Even Man's Best Friend Has Food Allergies

Believe it or not, but even man’s best friend can suffer from food allergies or food intolerances. In fact, ten percent of allergy cases in dogs seem to be related to actual food allergies. While the symptoms may vary, from itches to pain, the culprit may actually be in what you are feeding them. So the next time you see your dog itching like crazy, or constantly shaking his/her head, you might want to investigate further.

Managing Your Dog's Food Allergies

Here are some tips on managing your pooches food allergies:

  • Signs: Common symptoms of a food allergy include itchy spots (quite often on their rear end), ear pain, chronic gas, diarrhea, gastrointestinal problems and excess licking of their paws. Keep in mind the allergies and symptoms can show up anywhere from the time the dog is 5 months up until 12 years of age. Food intolerances are different as they often only result in vomiting and diarrhea, similar to when a human experiences a stomach bug. The food allergies in dogs show more consistent and intense reactions, as listed above, similar to human food allergies.
  • Causes: Research points to a predisposition to develop allergies. Puppies who are treated with antibiotics early in life are more likely to develop allergies, as the medication changes the environment inside the gut, and that is the largest immune center of the dogs body. Much more research is going on to try to provide more information on this growing issue.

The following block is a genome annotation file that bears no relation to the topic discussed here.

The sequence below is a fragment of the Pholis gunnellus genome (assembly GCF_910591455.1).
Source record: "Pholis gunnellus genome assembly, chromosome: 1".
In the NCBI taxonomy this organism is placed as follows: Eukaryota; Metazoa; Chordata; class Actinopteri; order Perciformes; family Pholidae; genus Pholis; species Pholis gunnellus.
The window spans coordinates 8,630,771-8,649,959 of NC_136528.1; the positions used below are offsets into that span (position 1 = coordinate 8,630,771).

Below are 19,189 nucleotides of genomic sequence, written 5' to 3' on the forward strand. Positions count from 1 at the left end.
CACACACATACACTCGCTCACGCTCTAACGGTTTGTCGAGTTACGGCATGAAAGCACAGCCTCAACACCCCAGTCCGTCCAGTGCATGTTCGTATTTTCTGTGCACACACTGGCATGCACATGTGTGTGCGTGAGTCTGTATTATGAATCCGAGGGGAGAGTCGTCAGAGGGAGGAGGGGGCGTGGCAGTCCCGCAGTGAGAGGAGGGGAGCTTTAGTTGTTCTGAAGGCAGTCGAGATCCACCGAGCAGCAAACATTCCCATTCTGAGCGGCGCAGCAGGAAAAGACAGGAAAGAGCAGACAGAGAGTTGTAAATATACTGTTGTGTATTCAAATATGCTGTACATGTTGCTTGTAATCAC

• Common Allergies: Those dogs who suffer with a food allergy are more likely to have multiple allergies. The common allergens are wheat, beef, egg, dairy, chicken, soy, pork, and fish.
  • Diagnosis: Unlike humans, blood tests are not used on dogs to rule out food allergies. Instead, a great diagnostic tool would be to put your pet on an elimination diet and to do a food challenge as well. An elimination diet would be to put your dog on a diet that consists of a food that the dog has never eaten before. As the dog’s questionable allergy symptoms subside, and his gastrointestinal system is functioning well, you can reintroduce one food at a time. Within a few days to a few weeks, if there is an allergy the symptoms will return. If there are no symptoms, new foods can be added slowly to rule out any food allergies. After your dog seems to be symptom free, you can try a food challenge to see if they can tolerate other foods. It would be important to add these back very slowly to ensure no further allergic reaction.
  • Treatment: It is important to get to the bottom of the food allergies but at the same time to provide your dog with a balanced diet. There are many supplements and nutrients that are specific to animal diets, and important for their overall health and growth. Thinking that by cooking fresh foods for your pet is the answer is not totally true. There are also many specialty dog foods on the market that are formulated so that the protein and/or carbohydrate is already broken down, so it is easier to digest and will not trigger an allergic reaction. It is important that your pet’s nutrient need is met, and much of that is contained in these specialty store bought foods.

Bottom Line

Be sure to consult with your veterinarian if in fact your dog appears to have symptoms of food allergies to be sure to learn how to best meet their nutritional needs. With the right diet, your pooch, man’s best-four-legged-friend, will be back to his/her playful and loving self in no time at all.

Continue Reading